But Clinton was forced to retreat in the face of a rebellion in his own party. “I’m not going to vote for a BTU tax in committee or on the floor, ever, anywhere. Period. Exclamation point,” said then-Sen. David Boren, D-Okla.
The state of Washington has also tried – and failed twice – to win support for a carbon tax or carbon “fee.” In 2016, the state’s voters rejected a ballot initiative that would have balanced a carbon tax with other tax cuts. In 2018, a wider coalition sought backing for an initiative that would have poured fee revenue into clean energy projects, job retraining and early retirement plans for affected workers. The fee would have started at $15 a ton and gone up $2 a ton for 10 years. It, too, failed.
To be sure, some climate-conscious countries have adopted carbon taxes, including Chile, Spain, Ukraine, Ireland and nations in Scandinavia. Others have adopted cap-and-trade programs that effectively put prices on carbon emissions.
Only around 12 percent of global emissions are covered by pricing programs such as taxes on the carbon content of fossil fuels or permit trading programs that put a price on emissions, according to the International Monetary Fund.
Policy experts say that to some extent the prospects of carbon taxes may depend on what happens to the money raised.
Using the revenue for deficit reduction, as was planned in France, is a no-no.
“Even in the best of times, carbon taxes must be carefully crafted to avoid political pitfalls,” said Paul Bledsoe, a former Senate Finance Committee staffer and Clinton White House climate adviser. “In particular, much of the revenue raised must be recycled back to middle-income workers. Macron’s approach put the money toward deficit reduction, stoking already simmering class grievances.”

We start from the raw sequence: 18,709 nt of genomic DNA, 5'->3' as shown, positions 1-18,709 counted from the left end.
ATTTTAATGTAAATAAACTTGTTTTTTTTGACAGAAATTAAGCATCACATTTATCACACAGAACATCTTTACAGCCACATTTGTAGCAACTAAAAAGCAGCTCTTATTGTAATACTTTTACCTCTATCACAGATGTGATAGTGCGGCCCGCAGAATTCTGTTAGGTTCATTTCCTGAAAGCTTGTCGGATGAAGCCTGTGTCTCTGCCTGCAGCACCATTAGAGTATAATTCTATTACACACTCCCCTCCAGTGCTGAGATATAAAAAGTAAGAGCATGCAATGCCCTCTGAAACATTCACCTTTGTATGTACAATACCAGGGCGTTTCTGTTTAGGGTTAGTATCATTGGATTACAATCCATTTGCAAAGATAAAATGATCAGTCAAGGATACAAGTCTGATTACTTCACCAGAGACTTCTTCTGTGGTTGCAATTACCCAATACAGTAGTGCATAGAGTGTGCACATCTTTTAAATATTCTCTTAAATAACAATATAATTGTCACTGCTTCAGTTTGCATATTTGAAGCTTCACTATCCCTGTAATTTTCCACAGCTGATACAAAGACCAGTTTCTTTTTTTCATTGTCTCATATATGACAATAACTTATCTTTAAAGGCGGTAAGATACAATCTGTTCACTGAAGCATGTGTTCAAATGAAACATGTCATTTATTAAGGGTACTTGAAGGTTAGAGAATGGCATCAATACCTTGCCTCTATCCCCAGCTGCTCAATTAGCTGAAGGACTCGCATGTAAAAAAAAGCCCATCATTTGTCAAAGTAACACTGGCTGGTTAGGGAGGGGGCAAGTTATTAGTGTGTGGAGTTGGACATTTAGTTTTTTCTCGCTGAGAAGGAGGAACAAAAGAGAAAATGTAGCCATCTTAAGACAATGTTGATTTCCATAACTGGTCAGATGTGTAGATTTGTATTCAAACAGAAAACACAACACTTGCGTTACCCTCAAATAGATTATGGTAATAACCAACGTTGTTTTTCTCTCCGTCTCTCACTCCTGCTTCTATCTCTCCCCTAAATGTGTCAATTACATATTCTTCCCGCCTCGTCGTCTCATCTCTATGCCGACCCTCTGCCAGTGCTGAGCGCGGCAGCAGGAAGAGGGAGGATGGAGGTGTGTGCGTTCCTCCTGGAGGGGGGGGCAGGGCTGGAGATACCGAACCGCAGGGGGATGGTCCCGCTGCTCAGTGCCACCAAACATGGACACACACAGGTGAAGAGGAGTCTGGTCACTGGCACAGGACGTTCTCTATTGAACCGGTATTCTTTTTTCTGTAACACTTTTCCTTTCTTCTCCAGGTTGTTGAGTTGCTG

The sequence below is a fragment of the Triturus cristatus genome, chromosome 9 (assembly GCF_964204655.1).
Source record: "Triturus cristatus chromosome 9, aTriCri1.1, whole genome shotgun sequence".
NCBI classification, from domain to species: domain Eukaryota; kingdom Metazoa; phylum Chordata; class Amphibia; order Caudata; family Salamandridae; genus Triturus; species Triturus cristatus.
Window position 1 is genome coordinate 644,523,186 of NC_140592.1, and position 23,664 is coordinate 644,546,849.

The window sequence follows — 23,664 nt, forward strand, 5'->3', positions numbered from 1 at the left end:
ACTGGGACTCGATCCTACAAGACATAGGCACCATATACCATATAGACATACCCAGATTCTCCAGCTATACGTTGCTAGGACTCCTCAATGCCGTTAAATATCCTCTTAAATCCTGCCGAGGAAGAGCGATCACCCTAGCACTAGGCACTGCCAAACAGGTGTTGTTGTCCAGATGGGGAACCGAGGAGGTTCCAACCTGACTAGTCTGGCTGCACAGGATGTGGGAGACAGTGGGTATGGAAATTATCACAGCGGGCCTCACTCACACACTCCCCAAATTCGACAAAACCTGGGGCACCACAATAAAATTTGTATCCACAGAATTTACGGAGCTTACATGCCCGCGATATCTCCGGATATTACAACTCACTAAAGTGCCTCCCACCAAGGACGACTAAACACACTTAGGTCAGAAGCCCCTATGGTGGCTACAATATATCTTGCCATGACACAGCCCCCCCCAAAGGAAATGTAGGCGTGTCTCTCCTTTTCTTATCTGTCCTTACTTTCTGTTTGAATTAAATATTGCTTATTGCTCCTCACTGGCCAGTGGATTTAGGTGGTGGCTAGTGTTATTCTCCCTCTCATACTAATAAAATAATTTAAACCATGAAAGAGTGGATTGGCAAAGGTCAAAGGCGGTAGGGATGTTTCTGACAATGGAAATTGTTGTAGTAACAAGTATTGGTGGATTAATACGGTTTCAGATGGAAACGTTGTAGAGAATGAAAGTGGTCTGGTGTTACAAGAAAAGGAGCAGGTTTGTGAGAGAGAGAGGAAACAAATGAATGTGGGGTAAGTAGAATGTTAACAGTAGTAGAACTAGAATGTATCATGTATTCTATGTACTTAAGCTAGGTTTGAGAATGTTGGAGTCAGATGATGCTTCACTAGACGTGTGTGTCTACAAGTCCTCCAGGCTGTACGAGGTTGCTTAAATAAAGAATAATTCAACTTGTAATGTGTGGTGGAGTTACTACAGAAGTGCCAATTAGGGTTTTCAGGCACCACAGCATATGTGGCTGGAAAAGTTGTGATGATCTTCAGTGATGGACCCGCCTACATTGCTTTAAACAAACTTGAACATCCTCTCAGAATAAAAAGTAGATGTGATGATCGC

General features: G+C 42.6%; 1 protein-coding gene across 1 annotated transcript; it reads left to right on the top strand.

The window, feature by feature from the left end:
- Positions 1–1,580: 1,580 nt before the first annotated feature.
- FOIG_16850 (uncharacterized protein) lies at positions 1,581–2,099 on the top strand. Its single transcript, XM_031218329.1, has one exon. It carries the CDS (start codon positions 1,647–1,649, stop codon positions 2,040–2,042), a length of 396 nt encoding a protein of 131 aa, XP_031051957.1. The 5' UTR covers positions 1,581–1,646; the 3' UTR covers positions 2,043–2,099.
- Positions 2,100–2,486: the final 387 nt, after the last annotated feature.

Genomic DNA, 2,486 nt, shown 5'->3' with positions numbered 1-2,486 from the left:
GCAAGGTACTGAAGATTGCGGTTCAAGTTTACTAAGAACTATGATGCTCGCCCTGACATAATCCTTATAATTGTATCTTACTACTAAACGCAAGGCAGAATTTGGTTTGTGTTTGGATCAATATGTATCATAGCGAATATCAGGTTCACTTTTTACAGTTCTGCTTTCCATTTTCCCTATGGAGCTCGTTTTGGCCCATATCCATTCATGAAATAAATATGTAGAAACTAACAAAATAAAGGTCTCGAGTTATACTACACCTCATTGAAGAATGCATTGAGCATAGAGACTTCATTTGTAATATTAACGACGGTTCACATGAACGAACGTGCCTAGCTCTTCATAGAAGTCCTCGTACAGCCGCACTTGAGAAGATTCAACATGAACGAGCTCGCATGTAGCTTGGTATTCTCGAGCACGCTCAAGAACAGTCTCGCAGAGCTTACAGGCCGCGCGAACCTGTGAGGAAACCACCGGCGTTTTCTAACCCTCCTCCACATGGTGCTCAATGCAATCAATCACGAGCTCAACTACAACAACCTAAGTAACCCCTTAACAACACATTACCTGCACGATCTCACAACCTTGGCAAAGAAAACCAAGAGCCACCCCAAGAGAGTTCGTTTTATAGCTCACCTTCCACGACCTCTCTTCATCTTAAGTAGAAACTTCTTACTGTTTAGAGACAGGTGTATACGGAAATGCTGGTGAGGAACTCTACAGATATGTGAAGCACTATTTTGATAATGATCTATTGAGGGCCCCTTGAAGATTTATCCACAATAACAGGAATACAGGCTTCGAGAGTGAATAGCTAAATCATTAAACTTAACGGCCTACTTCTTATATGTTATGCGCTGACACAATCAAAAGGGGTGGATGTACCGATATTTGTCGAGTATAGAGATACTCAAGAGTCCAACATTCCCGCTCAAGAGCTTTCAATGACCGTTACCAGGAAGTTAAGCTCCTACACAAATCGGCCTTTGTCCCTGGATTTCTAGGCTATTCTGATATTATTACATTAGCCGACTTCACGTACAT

Last year, a group of economists and policy experts – including former treasury secretaries James Baker III and Lawrence Summers and former secretary of state George Shultz – advocated a tax-and-dividend approach. It would feature a carbon tax of $40 a ton, affecting coal, oil and natural gas. The revenue would be used to pay dividends to households. Progressive tax rates would mean more money for lower- and middle-income earners.
“Because the revenue is rebated equally to everyone, most people will get more back than they pay in carbon taxes,” said Mankiw, who is part of the group. “So if people understood the plan, and believed it would be carried out as written, it should be politically popular.”
So far the group, called the Climate Leadership Council, has not been able to generate much support from members of Congress.
But Canada is about to offer a test case.
Prime Minister Justin Trudeau has unveiled a “backstop” carbon tax of $20 a ton, to take effect in January, for the four Canadian provinces that do not already have one.